The XPA-11 is populated with three of our High-Powered Single Channel Modules, and four of our Stereo Modules, for a total of three high-powered channels and eight lower-powered channels. This combination is ideal for a surround sound system that is used for both music and home theater listening, and includes height speakers. The three front speakers, which are the most critical for both music and home theater listening, are powered by the three high-powered channels. The surround channels, and the height channels, are driven by the lower powered stereo modules. Even though the channels differ in terms of maximum power output, they feature perfectly matched electrical characteristics, and the same superb Class A/B sound quality.
1668892492978.png

And if I don't like it I can, of course, add another amp. This was how I was able to stay in the neighborhood of my budget while powering 11 speakers and getting 300 watts to each of my front B&W speakers. But this was kind of a pig in a poke, so 🤷‍♀️

I was able to stay in the same zip code as my budget by getting a refurbished Marantz Pre/Pro for $2,200 instead of $3,199, and sinking 11 channels into one Emotiva Class H power amp for $2,199. And that's still $2,200 over what I had budgeted.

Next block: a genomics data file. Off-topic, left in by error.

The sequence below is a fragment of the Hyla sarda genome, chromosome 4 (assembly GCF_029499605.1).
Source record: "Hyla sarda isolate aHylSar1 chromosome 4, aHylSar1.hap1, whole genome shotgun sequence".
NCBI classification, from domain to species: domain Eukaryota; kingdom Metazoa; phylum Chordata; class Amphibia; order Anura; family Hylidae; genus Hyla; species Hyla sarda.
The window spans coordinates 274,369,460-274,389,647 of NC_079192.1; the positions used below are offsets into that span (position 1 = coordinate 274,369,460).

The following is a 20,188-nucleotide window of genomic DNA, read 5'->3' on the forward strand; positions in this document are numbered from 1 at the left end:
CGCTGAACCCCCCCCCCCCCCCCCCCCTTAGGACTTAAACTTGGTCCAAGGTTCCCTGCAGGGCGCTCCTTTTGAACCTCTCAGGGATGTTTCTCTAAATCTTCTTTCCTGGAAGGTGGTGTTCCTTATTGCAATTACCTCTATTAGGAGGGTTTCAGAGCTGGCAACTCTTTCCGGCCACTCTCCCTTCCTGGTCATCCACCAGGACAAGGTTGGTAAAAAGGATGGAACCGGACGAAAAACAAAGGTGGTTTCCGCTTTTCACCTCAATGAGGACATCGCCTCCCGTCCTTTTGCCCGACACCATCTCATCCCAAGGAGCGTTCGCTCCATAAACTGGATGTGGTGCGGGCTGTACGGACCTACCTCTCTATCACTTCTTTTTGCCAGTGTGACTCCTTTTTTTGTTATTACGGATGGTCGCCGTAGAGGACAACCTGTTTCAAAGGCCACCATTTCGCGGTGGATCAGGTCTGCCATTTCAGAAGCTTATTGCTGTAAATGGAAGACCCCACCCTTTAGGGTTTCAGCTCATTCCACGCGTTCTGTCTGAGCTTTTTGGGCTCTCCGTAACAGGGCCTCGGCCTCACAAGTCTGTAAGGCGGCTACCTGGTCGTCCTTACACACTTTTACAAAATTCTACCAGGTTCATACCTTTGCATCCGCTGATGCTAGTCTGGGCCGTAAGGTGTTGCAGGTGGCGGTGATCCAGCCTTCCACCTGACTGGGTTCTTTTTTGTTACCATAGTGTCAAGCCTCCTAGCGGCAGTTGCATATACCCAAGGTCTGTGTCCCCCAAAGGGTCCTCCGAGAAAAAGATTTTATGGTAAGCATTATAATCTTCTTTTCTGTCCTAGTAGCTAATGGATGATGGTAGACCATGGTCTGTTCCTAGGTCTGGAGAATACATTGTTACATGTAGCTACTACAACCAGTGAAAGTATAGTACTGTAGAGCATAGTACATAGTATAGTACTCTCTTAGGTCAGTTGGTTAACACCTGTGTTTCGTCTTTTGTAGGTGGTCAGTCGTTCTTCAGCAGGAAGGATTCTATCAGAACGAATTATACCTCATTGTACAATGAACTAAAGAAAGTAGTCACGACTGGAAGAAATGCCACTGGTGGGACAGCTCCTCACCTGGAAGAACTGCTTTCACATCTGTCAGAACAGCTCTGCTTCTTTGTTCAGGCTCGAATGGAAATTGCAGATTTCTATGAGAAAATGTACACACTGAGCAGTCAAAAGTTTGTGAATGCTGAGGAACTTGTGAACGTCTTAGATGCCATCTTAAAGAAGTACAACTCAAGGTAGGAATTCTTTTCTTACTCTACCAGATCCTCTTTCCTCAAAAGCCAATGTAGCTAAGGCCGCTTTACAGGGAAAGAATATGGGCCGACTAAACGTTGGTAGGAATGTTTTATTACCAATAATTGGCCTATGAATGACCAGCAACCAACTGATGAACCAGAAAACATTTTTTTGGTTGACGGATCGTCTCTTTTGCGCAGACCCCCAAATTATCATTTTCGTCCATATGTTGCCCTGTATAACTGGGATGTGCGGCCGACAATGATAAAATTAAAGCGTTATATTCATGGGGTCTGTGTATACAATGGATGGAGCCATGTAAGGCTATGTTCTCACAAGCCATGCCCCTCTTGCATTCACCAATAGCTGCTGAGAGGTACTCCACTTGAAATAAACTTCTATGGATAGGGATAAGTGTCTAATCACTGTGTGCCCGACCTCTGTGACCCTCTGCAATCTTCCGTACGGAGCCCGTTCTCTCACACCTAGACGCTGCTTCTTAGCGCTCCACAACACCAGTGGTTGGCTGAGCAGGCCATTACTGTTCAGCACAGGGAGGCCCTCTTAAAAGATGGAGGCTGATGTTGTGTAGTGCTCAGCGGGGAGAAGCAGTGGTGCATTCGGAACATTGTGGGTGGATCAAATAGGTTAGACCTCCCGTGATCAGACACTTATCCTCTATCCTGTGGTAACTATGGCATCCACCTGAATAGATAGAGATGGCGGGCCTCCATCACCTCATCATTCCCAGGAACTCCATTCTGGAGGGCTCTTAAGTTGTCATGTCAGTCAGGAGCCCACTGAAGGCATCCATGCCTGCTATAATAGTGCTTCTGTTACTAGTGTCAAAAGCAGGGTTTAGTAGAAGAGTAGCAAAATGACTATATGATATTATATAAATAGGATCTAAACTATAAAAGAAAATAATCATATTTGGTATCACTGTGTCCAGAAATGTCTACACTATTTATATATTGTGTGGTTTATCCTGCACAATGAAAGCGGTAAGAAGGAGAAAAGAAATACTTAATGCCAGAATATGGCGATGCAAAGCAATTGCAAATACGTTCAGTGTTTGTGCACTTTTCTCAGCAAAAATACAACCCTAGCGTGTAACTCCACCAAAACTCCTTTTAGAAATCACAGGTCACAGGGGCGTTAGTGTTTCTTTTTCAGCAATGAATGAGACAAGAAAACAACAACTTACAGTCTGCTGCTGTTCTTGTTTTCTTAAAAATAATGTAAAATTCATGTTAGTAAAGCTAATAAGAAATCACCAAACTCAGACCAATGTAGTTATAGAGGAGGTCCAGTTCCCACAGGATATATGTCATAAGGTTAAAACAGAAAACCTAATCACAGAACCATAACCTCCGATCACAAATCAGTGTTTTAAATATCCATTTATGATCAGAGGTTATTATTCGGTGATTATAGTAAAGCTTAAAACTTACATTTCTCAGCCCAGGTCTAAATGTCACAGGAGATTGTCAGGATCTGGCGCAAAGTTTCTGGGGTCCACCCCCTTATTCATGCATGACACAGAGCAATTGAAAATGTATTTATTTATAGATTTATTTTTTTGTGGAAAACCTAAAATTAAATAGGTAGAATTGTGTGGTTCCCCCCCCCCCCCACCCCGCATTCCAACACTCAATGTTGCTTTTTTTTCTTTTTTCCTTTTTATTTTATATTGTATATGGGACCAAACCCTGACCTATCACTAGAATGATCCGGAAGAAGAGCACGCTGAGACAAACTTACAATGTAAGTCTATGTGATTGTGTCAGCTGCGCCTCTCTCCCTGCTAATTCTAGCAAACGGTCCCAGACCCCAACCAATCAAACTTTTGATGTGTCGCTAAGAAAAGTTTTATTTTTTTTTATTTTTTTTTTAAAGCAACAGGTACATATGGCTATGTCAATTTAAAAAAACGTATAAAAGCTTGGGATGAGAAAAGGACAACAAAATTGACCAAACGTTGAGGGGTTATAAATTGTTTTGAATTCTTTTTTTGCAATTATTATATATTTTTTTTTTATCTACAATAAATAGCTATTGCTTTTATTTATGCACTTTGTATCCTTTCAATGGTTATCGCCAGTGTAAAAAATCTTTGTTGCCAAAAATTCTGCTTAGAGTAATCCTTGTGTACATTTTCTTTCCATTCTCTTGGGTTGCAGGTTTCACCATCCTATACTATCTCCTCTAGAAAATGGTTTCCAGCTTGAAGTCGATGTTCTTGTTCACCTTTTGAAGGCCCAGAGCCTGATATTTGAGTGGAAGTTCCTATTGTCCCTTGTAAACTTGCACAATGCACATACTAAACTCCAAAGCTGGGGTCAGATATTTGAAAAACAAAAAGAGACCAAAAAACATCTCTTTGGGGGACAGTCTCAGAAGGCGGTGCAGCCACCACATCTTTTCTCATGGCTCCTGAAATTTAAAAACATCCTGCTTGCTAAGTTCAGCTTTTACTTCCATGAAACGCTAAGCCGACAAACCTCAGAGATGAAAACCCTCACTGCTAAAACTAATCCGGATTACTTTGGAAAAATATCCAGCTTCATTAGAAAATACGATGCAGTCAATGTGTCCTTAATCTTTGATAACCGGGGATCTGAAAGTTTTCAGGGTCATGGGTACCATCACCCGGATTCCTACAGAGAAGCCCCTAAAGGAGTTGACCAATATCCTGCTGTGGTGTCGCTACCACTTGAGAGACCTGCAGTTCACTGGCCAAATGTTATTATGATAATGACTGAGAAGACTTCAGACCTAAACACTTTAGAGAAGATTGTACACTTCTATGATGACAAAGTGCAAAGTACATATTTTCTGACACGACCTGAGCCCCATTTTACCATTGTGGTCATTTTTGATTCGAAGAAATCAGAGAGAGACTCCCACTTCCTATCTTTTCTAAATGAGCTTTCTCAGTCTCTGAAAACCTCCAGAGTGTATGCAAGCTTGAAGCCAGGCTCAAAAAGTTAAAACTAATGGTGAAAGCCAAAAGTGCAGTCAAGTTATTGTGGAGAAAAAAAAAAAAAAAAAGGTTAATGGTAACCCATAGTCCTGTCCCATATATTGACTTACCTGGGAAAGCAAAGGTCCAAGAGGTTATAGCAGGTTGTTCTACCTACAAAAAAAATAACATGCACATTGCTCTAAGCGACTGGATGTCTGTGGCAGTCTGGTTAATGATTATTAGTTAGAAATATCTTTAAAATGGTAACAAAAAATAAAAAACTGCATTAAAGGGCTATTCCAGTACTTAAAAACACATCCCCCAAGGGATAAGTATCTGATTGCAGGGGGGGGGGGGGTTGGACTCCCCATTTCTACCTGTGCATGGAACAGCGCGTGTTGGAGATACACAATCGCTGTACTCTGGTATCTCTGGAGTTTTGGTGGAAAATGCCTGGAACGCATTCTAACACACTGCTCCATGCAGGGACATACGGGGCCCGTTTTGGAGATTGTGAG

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JohnRice

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Now I have to wait for the puppies to reach 8 weeks old and go to their homes so I can start actually putting this project together.

Yes, the room has puppies right now.


That's teamwork.

...sort of...
 

JohnRice

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I was able to stay in the same zip code as my budget by getting a refurbished Marantz Pre/Pro for $2,200 instead of $3,199, and sinking 11 channels into one Emotiva Class H power amp for $2,199. And that's still $2,200 over what I had budgeted.
So, that's $4,400 for the whole setup, as opposed to $3,400(?) just for the Anthem receiver? It's a good decision.
 

ManW_TheUncool

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I kinda tried to do that in one amp. In this amp the Left, Right, and Center channels are high power @ 300 watts each into 8 ohms (all channels driven), while the surrounds and atmospherics get 80 watts into 6 ohms apiece, all channels driven (my surrounds are 6 ohm speakers). According to Emotiva:


View attachment 162967
And if I don't like it I can, of course, add another amp. This was how I was able to stay in the neighborhood of my budget while powering 11 speakers and getting 300 watts to each of my front B&W speakers. But this was kind of a pig in a poke, so 🤷‍♀️

I was able to stay in the same zip code as my budget by getting a refurbished Marantz Pre/Pro for $2,200 instead of $3,199, and sinking 11 channels into one Emotiva Class H power amp for $2,199. And that's still $2,200 over what I had budgeted.

Ah... I had forgotten you can have the XPAs configured that way. Makes sense.

_Man_